The head of Spain's Socialists says he won't form a coalition with the People's Party. Pedro Sanchez met the PP's Mariano Rajoy for talks after elections in December left no clear route to a government.
Talks between Mariano Rajoy (left in photo), of the right-wing People's Party, and his main rival,the Socialist Pedro Sanchez
(right) ended with no news on howa government
might look.King Felipe VI asked Sanchez
to form Spain's next government afterRajoy passed on the task
when the 2015 parliamentary elections left his PP with no natural partner. The party had won just under 29 percent of the vote in December.
"The Socialists believe that the PP is a very important party in Spanish politics," Sanchez said after the men met for a half-hour on Friday. "But it's a party that needs to regenerate and clean itself up, and this will only happen if it is not in government," he added, referring to the numerous corruption scandals that have tarnished Rajoy's party.
The Socialists had taken 22 percent of the vote for second place in December's elections. With Sanchez yet to make progress, the prospect of a new vote has grown. Sanchez hopes to avoid that, as recent surveys show that the anti-austerity Podemos party, which won just under 13 percent in December, would overtake the Socialists in a new vote.
After their meeting on Friday, television coverage showed Rajoy apparently refusing to shake Sanchez's hand and both men avoiding eye contact. Spanish Twitter giddily pounced on the snub.
'The most sensible' government
Rajoy, who will remain prime minister until the deadlock breaks, had appeared conciliatory on Thursday, when he said he would consider asking the European Commission for more flexibility on Spain's public deficit targets, which all other parties advocate. And on Friday, he pointed to the PP's election numbers and said "the most sensible" government would consist of his party, the Socialists and the right-wing Citizens party.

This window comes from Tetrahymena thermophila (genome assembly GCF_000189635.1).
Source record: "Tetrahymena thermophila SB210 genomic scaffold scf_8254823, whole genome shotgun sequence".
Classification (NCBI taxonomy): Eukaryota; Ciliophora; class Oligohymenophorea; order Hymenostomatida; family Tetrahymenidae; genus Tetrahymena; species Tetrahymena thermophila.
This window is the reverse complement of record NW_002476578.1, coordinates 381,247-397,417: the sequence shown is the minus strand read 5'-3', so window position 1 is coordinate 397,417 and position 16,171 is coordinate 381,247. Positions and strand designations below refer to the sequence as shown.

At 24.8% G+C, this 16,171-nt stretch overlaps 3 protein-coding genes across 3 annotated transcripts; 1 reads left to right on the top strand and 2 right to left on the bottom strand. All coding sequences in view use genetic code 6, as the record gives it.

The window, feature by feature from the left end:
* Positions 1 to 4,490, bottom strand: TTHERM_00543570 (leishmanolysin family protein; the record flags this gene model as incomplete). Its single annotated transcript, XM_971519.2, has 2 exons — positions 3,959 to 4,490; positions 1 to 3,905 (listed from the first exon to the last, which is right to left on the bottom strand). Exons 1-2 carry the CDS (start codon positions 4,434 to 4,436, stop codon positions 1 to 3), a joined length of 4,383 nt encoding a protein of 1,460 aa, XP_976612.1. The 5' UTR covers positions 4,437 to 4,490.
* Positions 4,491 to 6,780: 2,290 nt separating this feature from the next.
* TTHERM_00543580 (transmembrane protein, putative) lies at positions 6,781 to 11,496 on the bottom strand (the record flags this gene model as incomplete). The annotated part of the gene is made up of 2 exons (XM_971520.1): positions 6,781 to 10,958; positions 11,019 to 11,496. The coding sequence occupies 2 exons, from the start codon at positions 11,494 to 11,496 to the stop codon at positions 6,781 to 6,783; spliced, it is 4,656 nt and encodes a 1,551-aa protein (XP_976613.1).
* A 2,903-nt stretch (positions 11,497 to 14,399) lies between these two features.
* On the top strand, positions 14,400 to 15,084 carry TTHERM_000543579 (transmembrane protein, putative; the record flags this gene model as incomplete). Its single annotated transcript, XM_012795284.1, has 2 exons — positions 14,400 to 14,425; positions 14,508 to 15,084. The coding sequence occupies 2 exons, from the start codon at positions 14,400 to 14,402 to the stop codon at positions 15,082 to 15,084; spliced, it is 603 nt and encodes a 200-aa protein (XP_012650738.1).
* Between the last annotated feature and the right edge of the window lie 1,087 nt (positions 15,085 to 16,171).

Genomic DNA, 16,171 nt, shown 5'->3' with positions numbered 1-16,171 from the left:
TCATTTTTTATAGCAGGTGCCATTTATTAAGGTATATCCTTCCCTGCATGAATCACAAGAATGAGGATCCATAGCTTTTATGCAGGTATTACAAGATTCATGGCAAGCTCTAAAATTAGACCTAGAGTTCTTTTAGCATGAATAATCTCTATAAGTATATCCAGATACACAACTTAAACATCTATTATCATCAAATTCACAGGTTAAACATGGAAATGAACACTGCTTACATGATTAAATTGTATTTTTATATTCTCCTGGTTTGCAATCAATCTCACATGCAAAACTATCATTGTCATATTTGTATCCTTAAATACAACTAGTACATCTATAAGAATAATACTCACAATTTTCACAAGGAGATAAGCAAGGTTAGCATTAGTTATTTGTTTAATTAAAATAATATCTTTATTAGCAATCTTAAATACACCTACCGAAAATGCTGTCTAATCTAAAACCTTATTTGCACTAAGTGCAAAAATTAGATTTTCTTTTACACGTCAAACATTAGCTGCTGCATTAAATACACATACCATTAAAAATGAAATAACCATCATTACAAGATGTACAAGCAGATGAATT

Sanchez, however, said he would not change his preference fora center-left coalition with Podemos.
Such an alliance remains out of reach for now. Last week, Pablo Iglesias, the leader of Podemos, said he would only start talks with the Socialists if Sanchez were to abandon talks with the Ciudadanos, which won 14 percent in December.
At any rate, Podemos and the Socialists would still need to attract regional parties to form a government. Several regional parties, however, come from Catalonia and want a referendum on the semiautonomous state's full independence, which Sanchez opposes.
Sanchez said he hoped to reach an agreement on a coalition by the end of the month and would seek a confidence vote in parliament at the beginning of March. Failure in that vote would mean that candidates from other parties would have two more months to form an alternative majority before a new national election had to be called.
mkg/jm (EFE, Reuters)